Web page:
Guest post by Matthew Shea, Coordinator of Student Achievement at RSU2 in Maine, and co-host of Personalized Learning with Matt and Courtney, a new and noteworthy iTunes podcast
As districts shift to competency-based learning, one issue that always concerns parents is college acceptance. How will colleges know what my child has learned if there aren’t any 0-100 grades or A-F grades?
A recent article from Maine Public Radio highlighted these concerns, and deservedly so. Ensuring students are college-ready is an important part of their K-12 experience. However, parents shouldn’t panic.
Three reasons a transcript from a competency-based school will work just fine for the college admissions process:
- Preparedness for the rigors of college: In a competency-based school, the learners will actually be better prepared for their future. One of the reasons schools turn to a competency-based system in the first place is because learners are providing evidence towards learning goals on an ongoing basis, only moving to the next target/competency when they have provided enough evidence. Gone are the days when students could get a 72 and slide by. In a competency-based system, they have to actually learn what they are supposed to learn!
- Complete student learning record: Colleges will have a better overall picture of the learner at the competency-based school as the grades will reflect their academic record. They will also have an idea of their other skills (in Maine, we call them Guiding Principles). The transcript can provide these very important facets of a learner that have previously been ignored in traditional academic grades.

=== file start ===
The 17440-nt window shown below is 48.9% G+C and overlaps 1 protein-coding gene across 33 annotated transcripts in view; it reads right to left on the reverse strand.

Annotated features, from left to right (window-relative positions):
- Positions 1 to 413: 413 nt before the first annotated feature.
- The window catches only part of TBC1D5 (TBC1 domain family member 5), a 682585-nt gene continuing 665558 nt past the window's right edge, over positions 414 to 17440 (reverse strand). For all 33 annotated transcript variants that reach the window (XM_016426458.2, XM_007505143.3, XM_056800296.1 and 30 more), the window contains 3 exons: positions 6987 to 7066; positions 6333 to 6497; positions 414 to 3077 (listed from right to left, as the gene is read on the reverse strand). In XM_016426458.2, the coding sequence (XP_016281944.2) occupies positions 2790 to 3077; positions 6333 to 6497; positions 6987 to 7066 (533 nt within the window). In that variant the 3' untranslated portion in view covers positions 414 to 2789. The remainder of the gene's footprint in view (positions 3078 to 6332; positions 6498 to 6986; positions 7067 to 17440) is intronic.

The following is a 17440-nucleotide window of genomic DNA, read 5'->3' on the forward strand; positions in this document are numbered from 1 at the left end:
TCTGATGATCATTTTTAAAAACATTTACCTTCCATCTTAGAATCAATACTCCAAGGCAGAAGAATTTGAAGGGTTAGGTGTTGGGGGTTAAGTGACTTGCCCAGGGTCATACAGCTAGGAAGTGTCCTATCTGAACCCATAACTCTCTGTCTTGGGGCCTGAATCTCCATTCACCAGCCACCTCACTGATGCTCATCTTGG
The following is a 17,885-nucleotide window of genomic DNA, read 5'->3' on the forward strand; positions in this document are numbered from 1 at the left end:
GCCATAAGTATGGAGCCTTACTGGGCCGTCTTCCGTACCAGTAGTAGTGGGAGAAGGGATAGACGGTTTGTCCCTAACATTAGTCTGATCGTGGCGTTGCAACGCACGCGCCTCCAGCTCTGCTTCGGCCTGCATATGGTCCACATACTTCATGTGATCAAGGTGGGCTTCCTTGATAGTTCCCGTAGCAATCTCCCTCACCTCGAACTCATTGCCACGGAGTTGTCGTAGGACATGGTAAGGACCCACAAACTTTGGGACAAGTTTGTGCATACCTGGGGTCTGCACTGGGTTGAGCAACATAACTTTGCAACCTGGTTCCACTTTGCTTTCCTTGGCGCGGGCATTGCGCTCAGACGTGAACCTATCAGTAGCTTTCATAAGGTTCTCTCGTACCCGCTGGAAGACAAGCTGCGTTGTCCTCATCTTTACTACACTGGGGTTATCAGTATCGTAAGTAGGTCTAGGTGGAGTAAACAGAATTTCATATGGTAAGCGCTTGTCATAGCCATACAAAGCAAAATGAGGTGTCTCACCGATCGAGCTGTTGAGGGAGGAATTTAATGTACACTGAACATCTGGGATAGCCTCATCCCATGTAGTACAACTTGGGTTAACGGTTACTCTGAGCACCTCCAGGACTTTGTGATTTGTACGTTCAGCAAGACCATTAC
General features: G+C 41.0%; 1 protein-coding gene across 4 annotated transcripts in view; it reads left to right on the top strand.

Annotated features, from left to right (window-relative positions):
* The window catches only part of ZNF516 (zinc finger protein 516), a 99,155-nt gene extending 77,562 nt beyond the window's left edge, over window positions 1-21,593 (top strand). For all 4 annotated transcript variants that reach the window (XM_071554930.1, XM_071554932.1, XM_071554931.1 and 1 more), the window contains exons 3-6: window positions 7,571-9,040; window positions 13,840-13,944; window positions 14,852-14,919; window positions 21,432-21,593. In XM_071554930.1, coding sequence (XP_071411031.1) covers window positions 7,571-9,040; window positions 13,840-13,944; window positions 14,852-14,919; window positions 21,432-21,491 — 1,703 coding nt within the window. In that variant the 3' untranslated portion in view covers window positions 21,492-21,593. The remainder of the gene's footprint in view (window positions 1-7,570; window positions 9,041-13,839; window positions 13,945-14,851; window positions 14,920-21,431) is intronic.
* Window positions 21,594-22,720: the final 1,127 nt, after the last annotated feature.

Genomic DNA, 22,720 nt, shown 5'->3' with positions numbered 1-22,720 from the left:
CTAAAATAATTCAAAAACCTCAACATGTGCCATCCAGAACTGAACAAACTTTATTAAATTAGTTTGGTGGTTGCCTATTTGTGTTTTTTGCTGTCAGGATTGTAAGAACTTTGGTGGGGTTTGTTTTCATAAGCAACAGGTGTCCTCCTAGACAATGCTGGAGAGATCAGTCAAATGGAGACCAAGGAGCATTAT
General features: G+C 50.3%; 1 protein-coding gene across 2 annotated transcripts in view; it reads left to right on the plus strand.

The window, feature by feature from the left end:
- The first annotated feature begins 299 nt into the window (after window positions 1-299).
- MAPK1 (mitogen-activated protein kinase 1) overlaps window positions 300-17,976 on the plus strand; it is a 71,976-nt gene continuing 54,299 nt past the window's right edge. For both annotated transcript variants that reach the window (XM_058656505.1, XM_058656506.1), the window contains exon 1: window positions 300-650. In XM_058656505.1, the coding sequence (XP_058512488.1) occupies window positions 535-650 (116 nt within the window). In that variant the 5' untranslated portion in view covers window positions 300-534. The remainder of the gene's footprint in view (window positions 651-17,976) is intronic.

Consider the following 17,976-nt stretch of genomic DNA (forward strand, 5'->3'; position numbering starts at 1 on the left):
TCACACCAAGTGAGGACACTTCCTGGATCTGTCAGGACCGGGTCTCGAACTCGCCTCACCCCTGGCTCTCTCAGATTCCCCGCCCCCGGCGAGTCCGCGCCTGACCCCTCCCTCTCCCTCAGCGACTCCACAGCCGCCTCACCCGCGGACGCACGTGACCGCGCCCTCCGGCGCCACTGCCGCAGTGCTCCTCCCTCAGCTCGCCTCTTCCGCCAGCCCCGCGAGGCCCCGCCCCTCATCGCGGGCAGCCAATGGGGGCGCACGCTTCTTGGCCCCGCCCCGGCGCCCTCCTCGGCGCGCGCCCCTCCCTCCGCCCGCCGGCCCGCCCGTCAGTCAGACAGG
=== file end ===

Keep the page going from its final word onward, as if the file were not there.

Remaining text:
- Communication between K-12 and higher education: Districts will need to let colleges know that whatever their transcript looks like, there is a good explanation of what it means. This is usually attached to the school profile that goes along with the transcripts, but in the beginning of a school’s transition to a competency-based system, schools should be getting in touch with every school to which a student applies to let them know they have a different system, and explain it to them. When my district started the transition a number of years ago, this is exactly what we did. In addition, showing that profile to parents can alleviate some concerns they may have, and parents can learn how to advocate for themselves and their children.
I always come back to something the admissions directors of a university in New England told me around eight years ago. They told me they get hundreds of different looking transcripts from around the world, including ones with smiley faces and frowny faces. It is the colleges’ job to attract the students that will be representing their school, and a competency-based transcript won’t hold them back from finding those students. I tell that story every time parents question the transcript process, and including those parents in the process is never a bad thing.
Competency-based schools and non-traditional grading systems aren’t unique; however, they do require some explaining for people who are not familiar with the process. My advice to schools: you can never communicate too much with people about your system, be it students, parents, colleges, or the community. Bring them in as much as you can. You won’t regret it.